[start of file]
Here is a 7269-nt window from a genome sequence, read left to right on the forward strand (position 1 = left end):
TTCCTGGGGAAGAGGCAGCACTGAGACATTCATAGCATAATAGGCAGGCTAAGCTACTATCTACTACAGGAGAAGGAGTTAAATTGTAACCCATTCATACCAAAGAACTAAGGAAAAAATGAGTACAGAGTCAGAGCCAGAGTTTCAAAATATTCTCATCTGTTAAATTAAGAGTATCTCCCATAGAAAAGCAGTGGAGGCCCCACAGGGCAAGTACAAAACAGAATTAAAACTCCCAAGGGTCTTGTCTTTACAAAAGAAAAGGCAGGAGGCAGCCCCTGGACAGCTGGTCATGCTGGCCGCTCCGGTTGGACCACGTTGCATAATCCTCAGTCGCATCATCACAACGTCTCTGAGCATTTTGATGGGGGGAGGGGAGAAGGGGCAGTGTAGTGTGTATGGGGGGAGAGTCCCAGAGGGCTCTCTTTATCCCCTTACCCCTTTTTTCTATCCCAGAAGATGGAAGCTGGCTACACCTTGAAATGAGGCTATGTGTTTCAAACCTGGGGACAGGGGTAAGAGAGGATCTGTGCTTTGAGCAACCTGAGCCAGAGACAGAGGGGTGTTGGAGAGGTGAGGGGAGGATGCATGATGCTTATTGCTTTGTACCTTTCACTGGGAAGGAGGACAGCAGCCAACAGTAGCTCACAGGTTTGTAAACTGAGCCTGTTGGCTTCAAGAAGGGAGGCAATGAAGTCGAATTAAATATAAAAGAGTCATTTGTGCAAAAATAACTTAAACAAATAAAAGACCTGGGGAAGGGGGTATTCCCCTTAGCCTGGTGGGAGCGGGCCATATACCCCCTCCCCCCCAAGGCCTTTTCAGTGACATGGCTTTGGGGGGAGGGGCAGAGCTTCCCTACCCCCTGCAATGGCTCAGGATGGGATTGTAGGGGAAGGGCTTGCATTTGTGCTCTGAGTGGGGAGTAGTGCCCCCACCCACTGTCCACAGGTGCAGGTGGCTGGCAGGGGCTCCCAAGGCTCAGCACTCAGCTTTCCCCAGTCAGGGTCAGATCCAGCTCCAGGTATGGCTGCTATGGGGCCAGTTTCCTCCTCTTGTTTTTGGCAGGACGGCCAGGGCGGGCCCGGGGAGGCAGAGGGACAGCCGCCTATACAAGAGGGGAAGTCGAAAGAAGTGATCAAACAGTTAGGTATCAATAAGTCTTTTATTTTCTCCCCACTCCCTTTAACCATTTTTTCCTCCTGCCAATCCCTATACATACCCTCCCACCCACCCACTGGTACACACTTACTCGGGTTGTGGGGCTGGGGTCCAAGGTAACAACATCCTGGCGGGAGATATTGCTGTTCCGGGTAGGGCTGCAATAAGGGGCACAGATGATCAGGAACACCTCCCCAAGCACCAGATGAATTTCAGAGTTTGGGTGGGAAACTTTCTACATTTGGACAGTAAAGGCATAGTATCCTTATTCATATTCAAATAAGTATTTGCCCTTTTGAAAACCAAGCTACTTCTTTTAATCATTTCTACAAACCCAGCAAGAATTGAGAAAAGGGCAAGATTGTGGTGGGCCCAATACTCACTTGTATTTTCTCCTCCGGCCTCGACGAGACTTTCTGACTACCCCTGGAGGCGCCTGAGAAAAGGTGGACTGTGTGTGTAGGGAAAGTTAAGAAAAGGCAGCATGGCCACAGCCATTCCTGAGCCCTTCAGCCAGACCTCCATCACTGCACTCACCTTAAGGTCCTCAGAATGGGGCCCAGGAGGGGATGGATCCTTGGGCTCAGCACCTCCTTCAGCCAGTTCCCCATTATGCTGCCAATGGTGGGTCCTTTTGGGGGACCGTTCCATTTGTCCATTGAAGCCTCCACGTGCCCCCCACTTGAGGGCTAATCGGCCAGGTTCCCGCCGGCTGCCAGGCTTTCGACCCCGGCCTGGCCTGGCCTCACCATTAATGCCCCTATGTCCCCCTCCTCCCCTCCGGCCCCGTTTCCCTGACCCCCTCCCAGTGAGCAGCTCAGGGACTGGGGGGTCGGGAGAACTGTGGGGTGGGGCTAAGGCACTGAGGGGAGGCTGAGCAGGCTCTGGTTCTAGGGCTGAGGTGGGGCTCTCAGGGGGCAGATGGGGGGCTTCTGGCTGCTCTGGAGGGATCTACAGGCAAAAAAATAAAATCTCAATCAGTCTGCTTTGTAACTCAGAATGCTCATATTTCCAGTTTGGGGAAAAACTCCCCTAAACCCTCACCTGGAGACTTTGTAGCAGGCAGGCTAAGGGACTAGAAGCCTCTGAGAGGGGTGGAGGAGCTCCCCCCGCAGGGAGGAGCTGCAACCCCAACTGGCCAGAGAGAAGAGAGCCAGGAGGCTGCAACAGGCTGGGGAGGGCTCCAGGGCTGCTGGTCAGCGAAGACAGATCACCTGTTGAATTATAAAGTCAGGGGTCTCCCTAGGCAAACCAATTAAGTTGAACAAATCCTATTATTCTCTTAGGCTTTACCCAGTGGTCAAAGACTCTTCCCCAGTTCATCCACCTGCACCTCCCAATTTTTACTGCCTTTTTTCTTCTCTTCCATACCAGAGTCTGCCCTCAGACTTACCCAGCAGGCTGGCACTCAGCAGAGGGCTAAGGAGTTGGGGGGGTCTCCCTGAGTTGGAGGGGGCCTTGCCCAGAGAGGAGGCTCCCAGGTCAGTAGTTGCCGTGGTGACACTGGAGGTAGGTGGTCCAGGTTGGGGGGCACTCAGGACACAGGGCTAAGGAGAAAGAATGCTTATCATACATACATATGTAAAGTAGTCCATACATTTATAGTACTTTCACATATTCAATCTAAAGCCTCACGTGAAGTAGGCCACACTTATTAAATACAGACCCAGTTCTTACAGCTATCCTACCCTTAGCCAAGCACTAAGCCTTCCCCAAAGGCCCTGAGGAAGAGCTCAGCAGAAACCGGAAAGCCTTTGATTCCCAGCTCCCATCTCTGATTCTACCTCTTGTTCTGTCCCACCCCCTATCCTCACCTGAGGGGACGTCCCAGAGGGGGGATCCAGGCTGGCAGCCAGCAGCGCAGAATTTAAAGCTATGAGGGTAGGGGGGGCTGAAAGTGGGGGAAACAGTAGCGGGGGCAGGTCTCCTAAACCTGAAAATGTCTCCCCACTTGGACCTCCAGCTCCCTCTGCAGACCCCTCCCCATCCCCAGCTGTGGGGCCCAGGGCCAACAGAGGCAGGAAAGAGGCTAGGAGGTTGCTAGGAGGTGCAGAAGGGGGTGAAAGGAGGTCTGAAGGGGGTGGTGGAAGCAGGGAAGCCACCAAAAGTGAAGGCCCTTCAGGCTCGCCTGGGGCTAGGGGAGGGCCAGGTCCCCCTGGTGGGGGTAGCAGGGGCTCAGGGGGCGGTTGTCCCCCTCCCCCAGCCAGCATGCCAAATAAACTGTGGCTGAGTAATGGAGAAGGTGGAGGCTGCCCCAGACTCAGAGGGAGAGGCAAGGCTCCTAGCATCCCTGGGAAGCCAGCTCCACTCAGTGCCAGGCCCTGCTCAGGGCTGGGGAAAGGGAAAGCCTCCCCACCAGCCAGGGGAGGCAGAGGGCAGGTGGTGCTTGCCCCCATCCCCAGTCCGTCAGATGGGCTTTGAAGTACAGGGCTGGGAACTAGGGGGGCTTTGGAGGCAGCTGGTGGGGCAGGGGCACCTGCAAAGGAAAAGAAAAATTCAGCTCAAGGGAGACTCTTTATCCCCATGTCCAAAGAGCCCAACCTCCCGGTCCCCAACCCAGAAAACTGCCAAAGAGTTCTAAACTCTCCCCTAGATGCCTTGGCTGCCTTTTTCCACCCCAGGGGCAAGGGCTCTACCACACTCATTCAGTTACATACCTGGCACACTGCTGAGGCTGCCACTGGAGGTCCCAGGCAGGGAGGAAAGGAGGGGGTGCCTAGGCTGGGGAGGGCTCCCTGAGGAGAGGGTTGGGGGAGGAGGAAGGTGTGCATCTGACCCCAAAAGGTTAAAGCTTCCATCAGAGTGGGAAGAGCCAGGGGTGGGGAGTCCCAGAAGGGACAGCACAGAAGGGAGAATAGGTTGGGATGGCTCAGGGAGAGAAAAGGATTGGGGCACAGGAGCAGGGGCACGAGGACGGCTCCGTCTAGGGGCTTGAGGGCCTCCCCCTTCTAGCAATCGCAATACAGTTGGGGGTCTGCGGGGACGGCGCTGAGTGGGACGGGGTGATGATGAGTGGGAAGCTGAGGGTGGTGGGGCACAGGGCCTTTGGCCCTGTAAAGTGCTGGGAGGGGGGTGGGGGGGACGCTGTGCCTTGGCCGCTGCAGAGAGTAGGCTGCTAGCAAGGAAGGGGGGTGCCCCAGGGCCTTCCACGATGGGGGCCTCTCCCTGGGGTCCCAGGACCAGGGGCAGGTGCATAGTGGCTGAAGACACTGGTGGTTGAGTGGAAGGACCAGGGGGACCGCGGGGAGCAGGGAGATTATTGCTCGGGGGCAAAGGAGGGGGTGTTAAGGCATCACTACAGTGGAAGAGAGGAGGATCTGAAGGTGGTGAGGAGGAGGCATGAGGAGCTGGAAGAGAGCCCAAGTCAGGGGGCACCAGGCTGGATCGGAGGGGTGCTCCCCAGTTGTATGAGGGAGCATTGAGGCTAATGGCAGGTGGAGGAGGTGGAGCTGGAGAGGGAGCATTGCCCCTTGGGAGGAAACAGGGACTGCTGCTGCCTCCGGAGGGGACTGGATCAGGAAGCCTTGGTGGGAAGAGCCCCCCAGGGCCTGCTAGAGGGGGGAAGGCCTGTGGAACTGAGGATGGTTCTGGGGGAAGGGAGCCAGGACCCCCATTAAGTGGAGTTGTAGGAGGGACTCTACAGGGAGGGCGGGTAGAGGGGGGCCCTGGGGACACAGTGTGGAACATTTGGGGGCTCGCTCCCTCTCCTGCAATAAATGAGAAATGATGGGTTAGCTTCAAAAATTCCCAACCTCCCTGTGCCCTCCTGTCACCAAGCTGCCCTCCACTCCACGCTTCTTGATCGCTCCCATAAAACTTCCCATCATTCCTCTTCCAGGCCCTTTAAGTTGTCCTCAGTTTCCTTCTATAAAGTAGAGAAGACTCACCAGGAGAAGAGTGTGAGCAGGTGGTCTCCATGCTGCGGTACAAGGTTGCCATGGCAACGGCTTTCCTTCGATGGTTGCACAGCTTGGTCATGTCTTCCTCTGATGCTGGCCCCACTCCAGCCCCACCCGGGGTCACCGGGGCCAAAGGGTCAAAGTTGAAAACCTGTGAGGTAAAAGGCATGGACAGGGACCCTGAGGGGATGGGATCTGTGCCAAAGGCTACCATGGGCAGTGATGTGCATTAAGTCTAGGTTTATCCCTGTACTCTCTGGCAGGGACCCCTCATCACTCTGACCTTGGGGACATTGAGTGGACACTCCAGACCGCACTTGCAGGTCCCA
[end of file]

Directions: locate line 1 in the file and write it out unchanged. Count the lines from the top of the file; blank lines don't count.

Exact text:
Here is a 7269-nt window from a genome sequence, read left to right on the forward strand (position 1 = left end):